The “Joker” Strikes Again: Why Do Churches … ?
For those of you who have not read my previous blog post explaining what I mean by “the joker,” this is simply a word I use here for my proposed role of the question-asker in a church. My proposal is that every church, even every Christian organization, have a person whose assignment is to ask hard questions about why it does things. My experience is that most churches (and Christian organizations) have habits, customs, beliefs, practices that deserve to be questioned because they are unexamined and may not be helpful. Some may even be unbiblical, unethical, or abusive. The “joker” (or “jester”) is someone who can, without penalty, ask any question about unexamined beliefs, customs, practices, etc. In my proposal, the church or Christian organization would decide to give this role to a mature member (or trusted outsider).
The “joker’s” question of the day is this: Why do we use worldly language for our church, its worship, its building, its practices, rather than traditional Christian language?
In this “joker’s” opinion, churches in America (with many exceptions, I know) have adopted the language of theater to name and describe their worship spaces. This is just an example of the problem. For example, the congregation is often referred to as “the audience” and the worship space as “the auditorium.” I have even heard the worship leader referred to as the “emcee” (master of ceremonies). The pulpit is often referred to as “the lectern” and the place where it stands as “the platform.” I could go on. The entry way is referred to as the “lobby” or the “foyer.” The whole thing reeks of secular entertainment. The church is not an entertainment venue. There are traditional Christian words for these spaces and things.
Another example is that when a church brings on board a new pastor, they talk about “hiring” him or her. Whatever happened to “calling” a pastor? The language of business, of the corporate world, has crept into churches. This contributes to the church being viewed, often, as a business like any other and the pastor, often, as the CEO.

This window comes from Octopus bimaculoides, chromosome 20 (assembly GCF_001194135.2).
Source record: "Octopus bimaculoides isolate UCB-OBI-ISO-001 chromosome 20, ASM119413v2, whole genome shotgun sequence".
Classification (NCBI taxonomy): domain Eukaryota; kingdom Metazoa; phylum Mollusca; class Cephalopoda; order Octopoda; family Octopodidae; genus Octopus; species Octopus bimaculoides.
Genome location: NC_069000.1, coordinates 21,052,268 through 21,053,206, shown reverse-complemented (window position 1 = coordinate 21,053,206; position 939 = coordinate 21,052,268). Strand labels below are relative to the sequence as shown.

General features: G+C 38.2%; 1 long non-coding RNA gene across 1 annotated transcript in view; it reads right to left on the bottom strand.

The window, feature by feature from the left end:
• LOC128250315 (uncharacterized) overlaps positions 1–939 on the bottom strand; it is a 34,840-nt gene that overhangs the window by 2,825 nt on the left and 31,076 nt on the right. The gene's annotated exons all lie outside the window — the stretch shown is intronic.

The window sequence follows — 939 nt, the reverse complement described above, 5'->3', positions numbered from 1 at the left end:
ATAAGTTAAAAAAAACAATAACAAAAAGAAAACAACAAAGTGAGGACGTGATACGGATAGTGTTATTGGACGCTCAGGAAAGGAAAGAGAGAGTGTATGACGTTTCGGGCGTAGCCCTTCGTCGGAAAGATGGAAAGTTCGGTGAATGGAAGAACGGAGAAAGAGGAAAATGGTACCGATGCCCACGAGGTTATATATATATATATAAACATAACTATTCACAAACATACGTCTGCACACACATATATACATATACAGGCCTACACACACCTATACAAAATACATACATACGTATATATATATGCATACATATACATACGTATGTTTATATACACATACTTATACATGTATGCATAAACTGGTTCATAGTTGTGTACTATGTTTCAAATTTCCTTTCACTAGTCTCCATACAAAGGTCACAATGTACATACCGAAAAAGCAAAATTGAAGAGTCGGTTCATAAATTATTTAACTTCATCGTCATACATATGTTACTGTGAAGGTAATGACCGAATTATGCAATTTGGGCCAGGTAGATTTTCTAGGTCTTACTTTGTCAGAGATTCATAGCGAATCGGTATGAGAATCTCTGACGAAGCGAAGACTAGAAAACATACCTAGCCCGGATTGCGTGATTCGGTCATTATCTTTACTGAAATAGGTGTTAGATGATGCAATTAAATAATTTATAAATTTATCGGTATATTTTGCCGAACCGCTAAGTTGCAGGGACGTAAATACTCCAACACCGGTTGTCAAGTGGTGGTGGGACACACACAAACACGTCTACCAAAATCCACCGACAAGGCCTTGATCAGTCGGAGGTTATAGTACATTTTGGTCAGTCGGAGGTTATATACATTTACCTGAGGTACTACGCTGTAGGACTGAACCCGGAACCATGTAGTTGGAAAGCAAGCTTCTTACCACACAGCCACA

*Sidebar: The opinions expressed here are my own (or those of the guest writer); I do not speak for any other person, group or organization; nor do I imply that the opinions expressed here reflect those of any other person, group or organization unless I say so specifically. Before commenting read the entire post and the “Note to commenters” at its end.*
Don’t get me wrong. I’m not advocating churches and Christian organizations using esoteric language that nobody but a few “initiates” understand. But I do worry that churches have adopted secular and/or pagan language for what they are and what they do.
I believe that words use us as much or more than we use them. When we adopt secular/pagan language for everything, we begin to think of the church (or Christian organization) as just another business or fraternal group or club (although many of those keep their own words—such as a Masonic Lodge or even Temple). Gradually, over the last several decades, I believe I have noticed a distinct tendency on the parts of churches to become too much like secular businesses. For example, the budget is almost always based on what was contributed (or earned by endowments) in the previous year or two. Faith for more is rarely considered.
But here is my biggest question (and implied criticism) in this whole area. I have been in many churches that were seeking new pastors. Almost always they formed a “pastoral search committee” (which used to be called the “pulpit committee” in the same churches) and sought to recruit a new pastor—stealing him or her from another church. The pastoral search committee often gathers names of potential pastors and then visits their churches, listens to them preach, and then decides which of three or four to “invite” to leave their church to come and “try out” at their pastorless church. This is simply unethical. The same churches that do this complain bitterly when a pastor they like is “recruited” to leave them and go pastor another church. Then, suddenly, the practice is unethical. And yet, that church will turn around and do it to another church without blinking. I have seen this done numerous times.
Some large churches even employ a secular “head-hunting” business to bring them names of potential pastors.
The argument that “He must have wanted to leave his church” does nothing to justify this practice.
The right way to go about finding a new pastor (in a denominational context where there is no bishop who assigns pastor or priests to churches) is for the pastoral search committee/pulpit committee to publish the need for a new pastor and accept applications from men or women who do actually want to change pastorates. There are several ways to do that, but I have seldom seen those methods used. Instead, the common practice now is for the pastoral search committee to lure a pastor away from his or her church to theirs—after investigating him or her and deciding they want to “hire” him or her. Often, even usually, the pastor did not even know about the new church until he or she was contacted by the pastoral search committee after they visited his or her church—stealthily—on a Sunday morning. I have even heard pastoral search committees report on how stealthy they were during the visit—entering the church separately and not as a group and parking separately so their license plates don’t give them away. Many churches that love their pastors actually have people assigned to watch out for such visitors out to steal away their pastors.
I tried pointing out this ethical lapse to several churches and was greeted with bemused stares. “This is the way we have always done it” and “God uses this method to move pastors” were what I heard. The first response carries no weight and the second one is highly unlikely to be true.
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